So you’ve just thought of the perfect app, great! Once you have an awesome idea for an app, you’re going to have to actually build it. However, there are a lot of challenges you might face in this endeavor as a startup company such as limited access to resources, multitasking many different types of work in early stages as a founder or solopreneur, limited funds, lacking extensive technical experience with at least some aspects of your build-stack, etc. — all of which can feel like a lot to overcome on your own.
Luckily, an effective app development process will ideally be tied to your fundraising efforts. This way, you can build your app in stages as your available funds allow. Below is our guide to help you navigate this process while simultaneously raising money to finance your development:
How to Build an App — Stage One
App Development: Envision your Prototype
You don’t have to have money at the first stage of a successful app development process — but you should definitely at least start your research efforts as soon as possible. Then test the market and start to build out a prototype app yourself. By doing this, you’ll be able to better communicate your idea’s potential to entice future developers or investors.
Programs like invisionapp.com will allow you to easily create clickable images so you can design the initial look and flow of your app. Even without a technical background, and without writing a single line of code, you’ll be able to easily prototype a conveniently accessible and presentable visual representation of your future app.
As soon as you can, at this stage, you should start to gather constructive feedback and test the market. You’ll want to see if there is widespread support or an already existing or prospective customer base for the app you want to create before you or others can confidently invest in it. The app will probably change a lot from your initial conceptions as you get helpful feedback from the marketplace or experienced developers, and that’s okay! During this phase, you should think carefully and fundamentally about what needs your app means to fulfill; plan out “user stories” describing its core functionalities and prioritize which of these are the most crucially important and which could be eventual stretch-goals or enhancements that would be nice to have but are not absolutely necessary.
How to Build an App — Stage Two
App Development: Software Prototype
Now it’s time to invest some money into your app and develop the first coded demo of your app. If you aren’t an experienced developer, hire a freelancer who can develop the app further. In fact, this freelancer could turn into a valuable team member as you grow your company and need an in-house technical team.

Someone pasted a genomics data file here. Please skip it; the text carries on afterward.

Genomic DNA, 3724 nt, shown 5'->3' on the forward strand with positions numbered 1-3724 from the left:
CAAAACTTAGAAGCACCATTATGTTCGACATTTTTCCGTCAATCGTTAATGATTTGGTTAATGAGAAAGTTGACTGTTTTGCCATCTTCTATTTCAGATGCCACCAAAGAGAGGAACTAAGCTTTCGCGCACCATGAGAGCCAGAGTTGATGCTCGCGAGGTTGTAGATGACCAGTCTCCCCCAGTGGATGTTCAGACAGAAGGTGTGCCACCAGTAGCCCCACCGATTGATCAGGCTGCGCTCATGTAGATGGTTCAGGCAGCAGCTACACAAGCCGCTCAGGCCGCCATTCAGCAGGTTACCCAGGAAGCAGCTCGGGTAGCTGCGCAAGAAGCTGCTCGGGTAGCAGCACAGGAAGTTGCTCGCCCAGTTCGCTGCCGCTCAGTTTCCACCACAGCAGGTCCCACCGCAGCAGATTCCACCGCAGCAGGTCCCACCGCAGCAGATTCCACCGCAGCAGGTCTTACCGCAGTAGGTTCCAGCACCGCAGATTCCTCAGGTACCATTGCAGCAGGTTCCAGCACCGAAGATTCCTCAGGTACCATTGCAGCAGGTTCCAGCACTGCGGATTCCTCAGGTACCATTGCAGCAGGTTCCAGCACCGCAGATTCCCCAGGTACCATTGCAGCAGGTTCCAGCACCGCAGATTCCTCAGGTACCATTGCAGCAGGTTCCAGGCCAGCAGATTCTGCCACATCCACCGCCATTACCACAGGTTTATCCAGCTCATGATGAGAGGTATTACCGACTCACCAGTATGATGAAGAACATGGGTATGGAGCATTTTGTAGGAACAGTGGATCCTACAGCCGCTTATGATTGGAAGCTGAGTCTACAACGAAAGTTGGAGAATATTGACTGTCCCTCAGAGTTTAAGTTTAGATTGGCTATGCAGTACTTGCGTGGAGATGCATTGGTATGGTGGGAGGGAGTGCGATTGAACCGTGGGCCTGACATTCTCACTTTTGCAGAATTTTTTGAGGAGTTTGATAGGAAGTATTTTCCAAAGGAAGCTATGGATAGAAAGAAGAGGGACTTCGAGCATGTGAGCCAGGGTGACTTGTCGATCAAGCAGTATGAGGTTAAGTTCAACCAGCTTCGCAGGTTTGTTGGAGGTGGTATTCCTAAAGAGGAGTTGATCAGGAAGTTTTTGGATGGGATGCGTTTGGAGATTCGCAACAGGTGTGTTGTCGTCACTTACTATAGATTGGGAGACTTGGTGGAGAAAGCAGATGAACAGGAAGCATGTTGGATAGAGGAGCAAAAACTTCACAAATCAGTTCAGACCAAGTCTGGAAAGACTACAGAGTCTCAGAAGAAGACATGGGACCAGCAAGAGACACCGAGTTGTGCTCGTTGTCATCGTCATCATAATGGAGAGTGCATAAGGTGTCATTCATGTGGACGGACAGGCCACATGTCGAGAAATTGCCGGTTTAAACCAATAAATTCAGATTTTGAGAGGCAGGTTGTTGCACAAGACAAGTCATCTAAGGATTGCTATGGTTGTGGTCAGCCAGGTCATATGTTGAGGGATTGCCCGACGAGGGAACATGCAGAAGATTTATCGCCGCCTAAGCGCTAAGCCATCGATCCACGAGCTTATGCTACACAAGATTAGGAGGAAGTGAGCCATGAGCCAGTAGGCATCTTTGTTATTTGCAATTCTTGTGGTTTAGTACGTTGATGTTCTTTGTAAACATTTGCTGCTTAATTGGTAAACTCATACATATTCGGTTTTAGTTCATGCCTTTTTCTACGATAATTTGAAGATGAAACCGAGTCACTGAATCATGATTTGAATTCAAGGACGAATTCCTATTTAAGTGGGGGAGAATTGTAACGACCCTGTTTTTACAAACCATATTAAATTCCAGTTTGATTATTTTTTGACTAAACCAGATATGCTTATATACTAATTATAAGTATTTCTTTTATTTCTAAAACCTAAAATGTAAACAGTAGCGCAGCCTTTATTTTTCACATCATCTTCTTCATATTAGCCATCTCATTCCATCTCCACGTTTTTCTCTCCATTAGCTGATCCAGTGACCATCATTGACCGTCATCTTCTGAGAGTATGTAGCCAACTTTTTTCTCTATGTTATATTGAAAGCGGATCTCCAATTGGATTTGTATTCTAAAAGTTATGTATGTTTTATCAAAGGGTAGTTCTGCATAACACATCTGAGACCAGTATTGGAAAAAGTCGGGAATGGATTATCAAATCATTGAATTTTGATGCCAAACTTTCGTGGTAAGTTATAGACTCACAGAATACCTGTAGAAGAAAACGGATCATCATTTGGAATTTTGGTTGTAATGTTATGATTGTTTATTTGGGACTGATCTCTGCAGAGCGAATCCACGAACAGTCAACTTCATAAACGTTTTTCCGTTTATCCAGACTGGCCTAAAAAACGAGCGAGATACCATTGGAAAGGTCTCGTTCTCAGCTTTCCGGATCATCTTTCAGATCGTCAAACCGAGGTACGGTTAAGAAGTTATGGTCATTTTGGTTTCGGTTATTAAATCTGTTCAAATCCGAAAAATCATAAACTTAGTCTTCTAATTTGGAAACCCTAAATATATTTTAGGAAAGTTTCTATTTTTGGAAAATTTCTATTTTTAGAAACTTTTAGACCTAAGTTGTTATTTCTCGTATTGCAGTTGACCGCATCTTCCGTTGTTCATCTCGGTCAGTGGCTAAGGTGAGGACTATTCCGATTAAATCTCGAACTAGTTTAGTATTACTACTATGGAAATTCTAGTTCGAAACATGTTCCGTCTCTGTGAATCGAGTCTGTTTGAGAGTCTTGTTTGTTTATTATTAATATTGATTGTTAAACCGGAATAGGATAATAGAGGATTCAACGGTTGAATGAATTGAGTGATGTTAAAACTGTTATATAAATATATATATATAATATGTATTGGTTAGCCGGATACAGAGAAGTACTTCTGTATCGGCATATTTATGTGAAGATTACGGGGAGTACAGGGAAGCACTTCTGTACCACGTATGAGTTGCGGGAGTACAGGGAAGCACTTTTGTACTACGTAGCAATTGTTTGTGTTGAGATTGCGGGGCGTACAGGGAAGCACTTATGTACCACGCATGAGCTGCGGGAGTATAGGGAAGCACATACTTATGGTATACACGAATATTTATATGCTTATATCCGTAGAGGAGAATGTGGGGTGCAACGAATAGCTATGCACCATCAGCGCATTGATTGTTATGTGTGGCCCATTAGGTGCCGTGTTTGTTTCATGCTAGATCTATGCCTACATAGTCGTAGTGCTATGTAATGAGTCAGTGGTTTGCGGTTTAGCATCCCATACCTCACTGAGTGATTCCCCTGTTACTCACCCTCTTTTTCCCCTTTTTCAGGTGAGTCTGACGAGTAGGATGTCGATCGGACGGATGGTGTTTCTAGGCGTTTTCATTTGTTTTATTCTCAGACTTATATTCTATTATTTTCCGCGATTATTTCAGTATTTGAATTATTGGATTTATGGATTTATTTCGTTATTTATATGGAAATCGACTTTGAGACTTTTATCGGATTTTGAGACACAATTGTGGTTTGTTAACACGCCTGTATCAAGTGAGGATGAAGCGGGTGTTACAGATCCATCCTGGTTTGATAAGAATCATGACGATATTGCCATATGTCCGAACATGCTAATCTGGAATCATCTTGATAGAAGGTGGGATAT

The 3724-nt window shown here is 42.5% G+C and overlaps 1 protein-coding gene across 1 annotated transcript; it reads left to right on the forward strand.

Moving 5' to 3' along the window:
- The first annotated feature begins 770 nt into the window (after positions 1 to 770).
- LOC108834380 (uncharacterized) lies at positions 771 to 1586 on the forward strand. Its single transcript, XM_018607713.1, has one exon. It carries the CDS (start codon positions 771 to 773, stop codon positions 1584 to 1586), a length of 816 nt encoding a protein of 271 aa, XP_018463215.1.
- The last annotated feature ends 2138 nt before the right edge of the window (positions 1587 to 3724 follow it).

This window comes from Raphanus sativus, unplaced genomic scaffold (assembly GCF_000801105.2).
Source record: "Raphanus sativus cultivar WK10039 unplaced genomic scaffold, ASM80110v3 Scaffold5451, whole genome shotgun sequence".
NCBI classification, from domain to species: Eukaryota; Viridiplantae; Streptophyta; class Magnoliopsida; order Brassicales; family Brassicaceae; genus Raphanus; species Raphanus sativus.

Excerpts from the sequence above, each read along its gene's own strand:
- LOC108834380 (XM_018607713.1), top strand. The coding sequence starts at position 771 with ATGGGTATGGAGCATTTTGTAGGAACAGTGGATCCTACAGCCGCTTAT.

Eventually, your app will need both front-end and back-end development. However, in this phase you’ll probably only need to develop the front-end side of the app — which is the client facing side and deals more with the visual presentation and aesthetics. Connections to servers and databases are back-end features and can be saved for future stages or temporarily mocked with placeholder “data” for initial demos.
Don’t worry if you have to eventually throw away this entire version of your app in the next stage. You need to have something to show in the early phases for investment and marketplace testing even if its UI/UX ends up looking and flowing completely differently later on.
With a minimally functional but hopefully polished looking demo in hand, you can present your idea to investors to attract seed money for phase three. Continue to release to customers if you can manage some alpha or beta releases for research purposes and get their feedback too, as this will only help you develop a stronger app long term.
How to Build an App — Stage Three
App Development: Fully Functional MVP
Fundraising: Seed Funded
Congratulations, you’ve reached the point where you have some seed money thanks to a few investors who understand your vision and recognize its potential! Now you’re ready to build a fully functional minimum viable product (MVP) on a single platform such as the web (or perhaps whichever mobile platform it was initially developed for if you focused in that direction).